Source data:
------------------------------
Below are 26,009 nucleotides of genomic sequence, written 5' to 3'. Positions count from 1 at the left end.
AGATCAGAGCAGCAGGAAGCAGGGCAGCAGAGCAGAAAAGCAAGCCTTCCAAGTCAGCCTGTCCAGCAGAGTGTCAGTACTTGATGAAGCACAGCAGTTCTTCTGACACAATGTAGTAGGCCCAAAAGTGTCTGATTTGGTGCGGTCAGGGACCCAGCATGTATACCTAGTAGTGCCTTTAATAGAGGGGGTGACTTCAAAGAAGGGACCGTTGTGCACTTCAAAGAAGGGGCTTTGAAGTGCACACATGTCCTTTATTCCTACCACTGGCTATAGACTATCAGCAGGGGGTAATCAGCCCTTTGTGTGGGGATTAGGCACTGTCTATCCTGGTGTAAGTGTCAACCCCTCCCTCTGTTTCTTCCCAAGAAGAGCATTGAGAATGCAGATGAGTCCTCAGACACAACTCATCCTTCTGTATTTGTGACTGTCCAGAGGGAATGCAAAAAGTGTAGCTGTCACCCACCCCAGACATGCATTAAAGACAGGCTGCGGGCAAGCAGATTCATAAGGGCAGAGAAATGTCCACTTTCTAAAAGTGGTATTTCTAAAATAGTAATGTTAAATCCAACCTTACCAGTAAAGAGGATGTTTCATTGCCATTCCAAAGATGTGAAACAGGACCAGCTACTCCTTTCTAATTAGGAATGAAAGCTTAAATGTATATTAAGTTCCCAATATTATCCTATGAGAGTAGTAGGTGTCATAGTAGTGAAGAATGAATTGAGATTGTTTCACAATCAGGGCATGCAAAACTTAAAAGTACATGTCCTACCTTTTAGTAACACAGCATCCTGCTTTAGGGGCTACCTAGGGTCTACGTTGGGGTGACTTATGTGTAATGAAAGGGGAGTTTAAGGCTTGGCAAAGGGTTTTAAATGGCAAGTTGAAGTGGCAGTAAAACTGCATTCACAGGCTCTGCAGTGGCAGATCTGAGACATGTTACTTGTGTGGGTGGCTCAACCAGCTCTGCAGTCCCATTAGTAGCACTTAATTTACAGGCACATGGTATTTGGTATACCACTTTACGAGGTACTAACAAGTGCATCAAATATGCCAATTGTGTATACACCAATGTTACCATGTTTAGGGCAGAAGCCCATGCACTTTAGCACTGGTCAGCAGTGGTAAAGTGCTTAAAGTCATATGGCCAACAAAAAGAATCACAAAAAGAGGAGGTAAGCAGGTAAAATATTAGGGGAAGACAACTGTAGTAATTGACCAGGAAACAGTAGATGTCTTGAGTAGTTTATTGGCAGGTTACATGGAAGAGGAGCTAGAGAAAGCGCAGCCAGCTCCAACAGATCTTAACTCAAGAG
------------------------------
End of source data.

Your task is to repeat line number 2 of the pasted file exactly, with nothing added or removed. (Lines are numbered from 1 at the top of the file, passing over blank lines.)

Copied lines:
AGATCAGAGCAGCAGGAAGCAGGGCAGCAGAGCAGAAAAGCAAGCCTTCCAAGTCAGCCTGTCCAGCAGAGTGTCAGTACTTGATGAAGCACAGCAGTTCTTCTGACACAATGTAGTAGGCCCAAAAGTGTCTGATTTGGTGCGGTCAGGGACCCAGCATGTATACCTAGTAGTGCCTTTAATAGAGGGGGTGACTTCAAAGAAGGGACCGTTGTGCACTTCAAAGAAGGGGCTTTGAAGTGCACACATGTCCTTTATTCCTACCACTGGCTATAGACTATCAGCAGGGGGTAATCAGCCCTTTGTGTGGGGATTAGGCACTGTCTATCCTGGTGTAAGTGTCAACCCCTCCCTCTGTTTCTTCCCAAGAAGAGCATTGAGAATGCAGATGAGTCCTCAGACACAACTCATCCTTCTGTATTTGTGACTGTCCAGAGGGAATGCAAAAAGTGTAGCTGTCACCCACCCCAGACATGCATTAAAGACAGGCTGCGGGCAAGCAGATTCATAAGGGCAGAGAAATGTCCACTTTCTAAAAGTGGTATTTCTAAAATAGTAATGTTAAATCCAACCTTACCAGTAAAGAGGATGTTTCATTGCCATTCCAAAGATGTGAAACAGGACCAGCTACTCCTTTCTAATTAGGAATGAAAGCTTAAATGTATATTAAGTTCCCAATATTATCCTATGAGAGTAGTAGGTGTCATAGTAGTGAAGAATGAATTGAGATTGTTTCACAATCAGGGCATGCAAAACTTAAAAGTACATGTCCTACCTTTTAGTAACACAGCATCCTGCTTTAGGGGCTACCTAGGGTCTACGTTGGGGTGACTTATGTGTAATGAAAGGGGAGTTTAAGGCTTGGCAAAGGGTTTTAAATGGCAAGTTGAAGTGGCAGTAAAACTGCATTCACAGGCTCTGCAGTGGCAGATCTGAGACATGTTACTTGTGTGGGTGGCTCAACCAGCTCTGCAGTCCCATTAGTAGCACTTAATTTACAGGCACATGGTATTTGGTATACCACTTTACGAGGTACTAACAAGTGCATCAAATATGCCAATTGTGTATACACCAATGTTACCATGTTTAGGGCAGAAGCCCATGCACTTTAGCACTGGTCAGCAGTGGTAAAGTGCTTAAAGTCATATGGCCAACAAAAAGAATCACAAAAAGAGGAGGTAAGCAGGTAAAATATTAGGGGAAGACAACTGTAGTAATTGACCAGGAAACAGTAGATGTCTTGAGTAGTTTATTGGCAGGTTACATGGAAGAGGAGCTAGAGAAAGCGCAGCCAGCTCCAACAGATCTTAACTCAAGAG